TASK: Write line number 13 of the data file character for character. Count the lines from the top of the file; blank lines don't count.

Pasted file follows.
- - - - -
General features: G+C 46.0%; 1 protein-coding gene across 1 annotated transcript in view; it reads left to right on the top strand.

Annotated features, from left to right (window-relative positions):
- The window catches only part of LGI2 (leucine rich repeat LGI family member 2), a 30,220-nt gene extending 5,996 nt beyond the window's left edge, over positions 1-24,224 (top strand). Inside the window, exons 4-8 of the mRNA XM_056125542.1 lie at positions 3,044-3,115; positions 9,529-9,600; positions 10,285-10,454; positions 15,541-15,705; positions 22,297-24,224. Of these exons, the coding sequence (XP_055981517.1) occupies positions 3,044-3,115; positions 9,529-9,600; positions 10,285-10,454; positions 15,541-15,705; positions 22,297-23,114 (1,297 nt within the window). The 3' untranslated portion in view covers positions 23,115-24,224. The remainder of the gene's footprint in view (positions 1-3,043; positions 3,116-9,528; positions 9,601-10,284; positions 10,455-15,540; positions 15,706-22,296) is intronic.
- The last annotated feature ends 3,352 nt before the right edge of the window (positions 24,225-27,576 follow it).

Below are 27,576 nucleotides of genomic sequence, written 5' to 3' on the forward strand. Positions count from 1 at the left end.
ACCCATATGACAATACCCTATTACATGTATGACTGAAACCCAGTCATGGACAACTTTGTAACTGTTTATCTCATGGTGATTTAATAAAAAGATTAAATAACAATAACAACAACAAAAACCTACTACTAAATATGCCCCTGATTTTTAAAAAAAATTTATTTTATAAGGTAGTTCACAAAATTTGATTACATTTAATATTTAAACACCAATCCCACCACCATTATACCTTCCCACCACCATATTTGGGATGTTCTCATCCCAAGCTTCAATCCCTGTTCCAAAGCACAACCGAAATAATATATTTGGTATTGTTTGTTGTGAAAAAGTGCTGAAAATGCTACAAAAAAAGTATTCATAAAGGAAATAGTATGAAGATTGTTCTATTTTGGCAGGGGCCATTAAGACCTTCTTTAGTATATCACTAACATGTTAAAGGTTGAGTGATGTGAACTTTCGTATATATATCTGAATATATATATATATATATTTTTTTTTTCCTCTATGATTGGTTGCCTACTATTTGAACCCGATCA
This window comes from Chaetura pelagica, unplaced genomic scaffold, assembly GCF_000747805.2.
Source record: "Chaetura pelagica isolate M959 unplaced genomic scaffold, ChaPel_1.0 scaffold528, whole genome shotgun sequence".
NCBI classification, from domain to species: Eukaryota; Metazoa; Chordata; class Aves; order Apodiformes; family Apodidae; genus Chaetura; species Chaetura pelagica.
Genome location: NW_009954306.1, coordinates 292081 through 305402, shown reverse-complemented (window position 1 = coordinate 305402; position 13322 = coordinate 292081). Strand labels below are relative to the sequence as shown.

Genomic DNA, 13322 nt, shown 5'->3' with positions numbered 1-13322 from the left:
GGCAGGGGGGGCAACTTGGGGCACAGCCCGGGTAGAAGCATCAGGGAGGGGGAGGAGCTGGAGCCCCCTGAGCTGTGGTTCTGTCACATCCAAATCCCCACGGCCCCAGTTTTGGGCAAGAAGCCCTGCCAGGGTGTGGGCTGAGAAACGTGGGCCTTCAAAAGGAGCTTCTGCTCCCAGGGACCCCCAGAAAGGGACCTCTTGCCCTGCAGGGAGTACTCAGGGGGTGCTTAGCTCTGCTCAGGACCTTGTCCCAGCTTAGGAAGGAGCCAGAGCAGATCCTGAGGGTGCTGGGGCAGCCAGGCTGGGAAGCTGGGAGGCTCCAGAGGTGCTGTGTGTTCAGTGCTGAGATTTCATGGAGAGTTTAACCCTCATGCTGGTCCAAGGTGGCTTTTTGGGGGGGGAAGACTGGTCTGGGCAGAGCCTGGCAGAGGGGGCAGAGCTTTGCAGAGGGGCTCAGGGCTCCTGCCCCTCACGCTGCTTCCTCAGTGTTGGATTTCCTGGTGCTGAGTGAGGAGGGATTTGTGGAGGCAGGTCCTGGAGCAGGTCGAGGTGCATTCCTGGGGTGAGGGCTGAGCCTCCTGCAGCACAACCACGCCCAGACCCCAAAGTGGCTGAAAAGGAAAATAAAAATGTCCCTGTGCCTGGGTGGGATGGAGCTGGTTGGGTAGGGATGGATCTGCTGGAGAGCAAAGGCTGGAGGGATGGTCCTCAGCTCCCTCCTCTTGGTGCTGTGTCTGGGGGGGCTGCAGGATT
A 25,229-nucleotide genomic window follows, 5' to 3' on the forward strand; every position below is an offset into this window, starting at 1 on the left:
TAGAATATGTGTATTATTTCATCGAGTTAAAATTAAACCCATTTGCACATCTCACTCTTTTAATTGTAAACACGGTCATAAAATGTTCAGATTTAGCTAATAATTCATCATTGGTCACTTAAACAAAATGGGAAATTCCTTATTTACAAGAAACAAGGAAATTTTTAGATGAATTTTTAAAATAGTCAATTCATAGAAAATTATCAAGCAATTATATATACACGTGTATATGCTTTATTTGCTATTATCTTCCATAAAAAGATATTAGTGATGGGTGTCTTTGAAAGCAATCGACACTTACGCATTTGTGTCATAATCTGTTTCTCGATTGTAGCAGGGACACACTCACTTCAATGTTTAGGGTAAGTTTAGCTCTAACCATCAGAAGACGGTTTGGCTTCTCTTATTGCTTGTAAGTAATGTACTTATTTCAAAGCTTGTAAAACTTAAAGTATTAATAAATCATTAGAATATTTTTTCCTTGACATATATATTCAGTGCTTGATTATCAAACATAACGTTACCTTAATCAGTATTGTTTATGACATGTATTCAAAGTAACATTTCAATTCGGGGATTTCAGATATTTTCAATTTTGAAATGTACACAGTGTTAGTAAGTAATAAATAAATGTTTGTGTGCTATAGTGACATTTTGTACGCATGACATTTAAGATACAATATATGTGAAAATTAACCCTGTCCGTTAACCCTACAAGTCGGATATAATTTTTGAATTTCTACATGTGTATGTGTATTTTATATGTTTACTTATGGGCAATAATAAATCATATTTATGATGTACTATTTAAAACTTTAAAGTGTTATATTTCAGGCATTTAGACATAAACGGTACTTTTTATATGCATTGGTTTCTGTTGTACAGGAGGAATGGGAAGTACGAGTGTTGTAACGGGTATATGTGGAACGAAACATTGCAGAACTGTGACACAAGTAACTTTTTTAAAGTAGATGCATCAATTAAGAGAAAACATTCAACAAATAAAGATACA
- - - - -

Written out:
A 25,229-nucleotide genomic window follows, 5' to 3' on the forward strand; every position below is an offset into this window, starting at 1 on the left: